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My Cats Used to Get Along But Now They Fight (Here’s Why)

Melissa Gunter

By Melissa Gunter

cat fighting close up

Two or more cats can live in the same house and never disagree until one day, seemingly out of the blue, something happens and the fur flies. This leaves us pet parents wondering why our precious felines once got along but now do nothing but fight. What happened? Is something wrong? Oddly enough, there are several reasons your cats may suddenly be fighting. These can stem from age to boredom. Let’s take a look at a few reasons why your cats could be disagreeing and a few steps you can take to help get the situation back under control.

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The 6 Common Reasons Cats Start Fighting

When your precious kitties stop getting along and the claws come out, breaking up the fight and separating the cats is a must. Once the cats are safe, it’s time for you, as the kitty parent, to try to determine what could be causing the hostility between your cats. While every situation is different, these common reasons cats start fighting are an excellent place to start getting to the root of the problem.

1. Age and Maturity

Whether your cats have grown up together or there is an age gap, things can change as they age. If you introduce a kitten into a home where an adult cat already lives, things may go well in the beginning. When the kitten reaches adulthood, however, conflicts could start to arise. When they’re young, kittens may love playing and annoying the adult cat in the house. Once they’re an adult and the young cat’s personality truly begins to emerge, they may not like the other cat as much. This can cause the cats to lash out at one another, especially if they feel the other is crowding them or leaving them with less space to thrive.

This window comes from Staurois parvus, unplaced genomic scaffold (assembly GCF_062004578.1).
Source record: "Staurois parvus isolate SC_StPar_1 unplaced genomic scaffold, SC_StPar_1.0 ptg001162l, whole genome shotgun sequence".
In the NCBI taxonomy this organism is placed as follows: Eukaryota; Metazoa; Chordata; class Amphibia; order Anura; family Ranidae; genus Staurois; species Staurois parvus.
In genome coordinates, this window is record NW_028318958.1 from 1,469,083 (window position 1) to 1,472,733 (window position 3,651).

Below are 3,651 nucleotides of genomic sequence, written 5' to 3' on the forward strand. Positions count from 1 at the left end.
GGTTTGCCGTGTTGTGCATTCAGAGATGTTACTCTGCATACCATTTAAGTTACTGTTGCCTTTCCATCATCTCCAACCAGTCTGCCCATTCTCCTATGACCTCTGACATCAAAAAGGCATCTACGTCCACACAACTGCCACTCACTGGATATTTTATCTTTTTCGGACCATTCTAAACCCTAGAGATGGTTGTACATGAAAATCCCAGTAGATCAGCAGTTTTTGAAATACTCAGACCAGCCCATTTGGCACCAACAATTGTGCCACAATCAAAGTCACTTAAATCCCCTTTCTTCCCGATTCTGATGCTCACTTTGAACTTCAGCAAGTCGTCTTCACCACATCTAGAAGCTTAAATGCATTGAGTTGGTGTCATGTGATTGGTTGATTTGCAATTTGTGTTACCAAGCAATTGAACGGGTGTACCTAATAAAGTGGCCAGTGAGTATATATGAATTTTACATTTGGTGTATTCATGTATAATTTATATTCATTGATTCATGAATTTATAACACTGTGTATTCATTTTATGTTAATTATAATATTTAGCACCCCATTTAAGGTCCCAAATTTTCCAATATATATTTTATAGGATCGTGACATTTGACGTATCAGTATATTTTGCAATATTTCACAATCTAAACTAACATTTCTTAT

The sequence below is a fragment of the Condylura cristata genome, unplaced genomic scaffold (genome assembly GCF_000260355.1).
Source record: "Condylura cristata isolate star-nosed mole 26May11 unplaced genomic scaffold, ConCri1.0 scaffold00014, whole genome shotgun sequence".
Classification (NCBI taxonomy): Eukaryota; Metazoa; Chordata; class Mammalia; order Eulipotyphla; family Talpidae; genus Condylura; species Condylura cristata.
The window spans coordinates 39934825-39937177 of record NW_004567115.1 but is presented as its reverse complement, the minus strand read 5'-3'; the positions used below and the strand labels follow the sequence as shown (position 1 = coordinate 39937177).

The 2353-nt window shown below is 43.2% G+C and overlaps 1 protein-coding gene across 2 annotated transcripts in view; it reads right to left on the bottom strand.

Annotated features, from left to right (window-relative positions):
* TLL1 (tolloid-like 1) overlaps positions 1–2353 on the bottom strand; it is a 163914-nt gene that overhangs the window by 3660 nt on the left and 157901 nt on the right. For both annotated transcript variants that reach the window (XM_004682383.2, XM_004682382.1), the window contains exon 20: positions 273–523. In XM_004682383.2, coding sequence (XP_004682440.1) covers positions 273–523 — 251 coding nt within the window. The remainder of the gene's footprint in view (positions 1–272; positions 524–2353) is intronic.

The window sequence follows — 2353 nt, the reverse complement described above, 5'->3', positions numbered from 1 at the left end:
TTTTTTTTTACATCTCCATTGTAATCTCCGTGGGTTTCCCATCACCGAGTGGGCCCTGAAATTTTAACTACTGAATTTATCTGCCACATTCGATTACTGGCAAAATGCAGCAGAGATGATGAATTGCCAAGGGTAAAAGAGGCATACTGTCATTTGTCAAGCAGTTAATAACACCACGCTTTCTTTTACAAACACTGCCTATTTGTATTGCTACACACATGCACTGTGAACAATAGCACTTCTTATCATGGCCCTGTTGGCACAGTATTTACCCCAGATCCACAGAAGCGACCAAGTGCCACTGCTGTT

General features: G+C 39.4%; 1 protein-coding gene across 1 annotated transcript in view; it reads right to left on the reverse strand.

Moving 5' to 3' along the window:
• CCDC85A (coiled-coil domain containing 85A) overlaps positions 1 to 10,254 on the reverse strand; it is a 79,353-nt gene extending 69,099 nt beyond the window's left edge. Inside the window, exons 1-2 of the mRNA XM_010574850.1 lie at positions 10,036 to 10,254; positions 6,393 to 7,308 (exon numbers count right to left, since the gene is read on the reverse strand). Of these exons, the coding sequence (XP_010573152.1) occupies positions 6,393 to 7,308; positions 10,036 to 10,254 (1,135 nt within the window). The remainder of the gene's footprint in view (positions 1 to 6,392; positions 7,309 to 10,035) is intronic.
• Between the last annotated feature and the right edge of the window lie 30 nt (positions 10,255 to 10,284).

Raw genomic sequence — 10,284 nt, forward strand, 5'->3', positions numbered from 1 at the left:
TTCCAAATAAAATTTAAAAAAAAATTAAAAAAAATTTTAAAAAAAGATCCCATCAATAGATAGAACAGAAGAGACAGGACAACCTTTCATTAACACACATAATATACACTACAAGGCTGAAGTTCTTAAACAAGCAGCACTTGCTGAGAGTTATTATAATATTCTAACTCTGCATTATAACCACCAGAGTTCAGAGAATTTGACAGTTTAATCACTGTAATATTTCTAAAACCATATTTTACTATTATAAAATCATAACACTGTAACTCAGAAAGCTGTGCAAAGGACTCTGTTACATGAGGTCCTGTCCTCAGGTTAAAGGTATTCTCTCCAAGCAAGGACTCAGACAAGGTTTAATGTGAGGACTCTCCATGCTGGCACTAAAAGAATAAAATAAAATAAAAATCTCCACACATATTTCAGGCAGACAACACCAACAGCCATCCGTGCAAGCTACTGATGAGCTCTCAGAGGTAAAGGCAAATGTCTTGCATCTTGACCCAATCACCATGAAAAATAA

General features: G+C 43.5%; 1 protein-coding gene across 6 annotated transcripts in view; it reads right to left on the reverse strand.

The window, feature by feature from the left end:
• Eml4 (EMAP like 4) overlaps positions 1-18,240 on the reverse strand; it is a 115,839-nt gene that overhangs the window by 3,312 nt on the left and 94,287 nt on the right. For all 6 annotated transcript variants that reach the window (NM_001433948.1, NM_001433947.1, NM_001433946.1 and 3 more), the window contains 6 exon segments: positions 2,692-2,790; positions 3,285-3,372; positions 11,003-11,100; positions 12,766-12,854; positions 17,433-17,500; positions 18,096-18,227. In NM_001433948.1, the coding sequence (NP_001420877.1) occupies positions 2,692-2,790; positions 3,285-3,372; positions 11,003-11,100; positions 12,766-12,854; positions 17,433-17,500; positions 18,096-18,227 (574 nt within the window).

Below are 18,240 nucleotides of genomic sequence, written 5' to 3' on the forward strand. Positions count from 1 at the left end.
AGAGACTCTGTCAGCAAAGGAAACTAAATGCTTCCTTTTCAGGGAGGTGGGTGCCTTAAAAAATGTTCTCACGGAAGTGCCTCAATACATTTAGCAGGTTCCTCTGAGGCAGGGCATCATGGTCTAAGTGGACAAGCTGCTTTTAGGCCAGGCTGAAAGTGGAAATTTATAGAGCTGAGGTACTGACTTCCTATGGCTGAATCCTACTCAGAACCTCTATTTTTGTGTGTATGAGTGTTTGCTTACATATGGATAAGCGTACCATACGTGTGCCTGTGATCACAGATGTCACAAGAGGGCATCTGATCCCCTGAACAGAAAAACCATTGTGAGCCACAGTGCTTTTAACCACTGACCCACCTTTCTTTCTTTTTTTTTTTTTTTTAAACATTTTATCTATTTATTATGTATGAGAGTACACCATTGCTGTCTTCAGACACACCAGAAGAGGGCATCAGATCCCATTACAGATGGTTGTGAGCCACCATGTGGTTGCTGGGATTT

Senior cats can also see things differently when they get old. Your cat may have been the easiest-going kitty around, but as age sets in, their patience may wear thin. This is simply part of getting older. While the younger cat in the house may have been tolerable to them at one point, age, slowing down, and the need for peace could make a senior cat lash out at times.

old calico cat lying on the couch
Image By: Stiva Urban, Shutterstock

2. Changes Around the House

Cats aren’t fans of change which may lead to them lashing out when something in their environment upsets them or causes anxiety. Now, as a cat parent, you most likely know this doesn’t have to be big changes. While yes, moving, having a new baby, or taking on a new roommate are stressors for cats they are also big deals so of course they can be stressful. But small things can also trigger stress and anxiety with your kitties. Perhaps you’ve rearranged your furniture or brought something new into the home. There could even be something outside that your cats are seeing that’s causing stress and making them lash out at one another.

3. Cats Are Territorial

While your cats may have started out as besties who shared everything, they are still territorial creatures. This means they enjoy their own space. Cats can also get very protective of things they consider theirs. If one cat is a huge fan of a certain sleeping spot or cat tree, and the other cat begins to show a lot of interest in it, a fight could take place. To keep things like this from happening, it’s important to make sure each cat has their own things. Add more space for them like cat trees, perches, litter boxes, and even separate food bowls. This will cut down on aggression over territory and allow each kitty in your home a place they feel safe.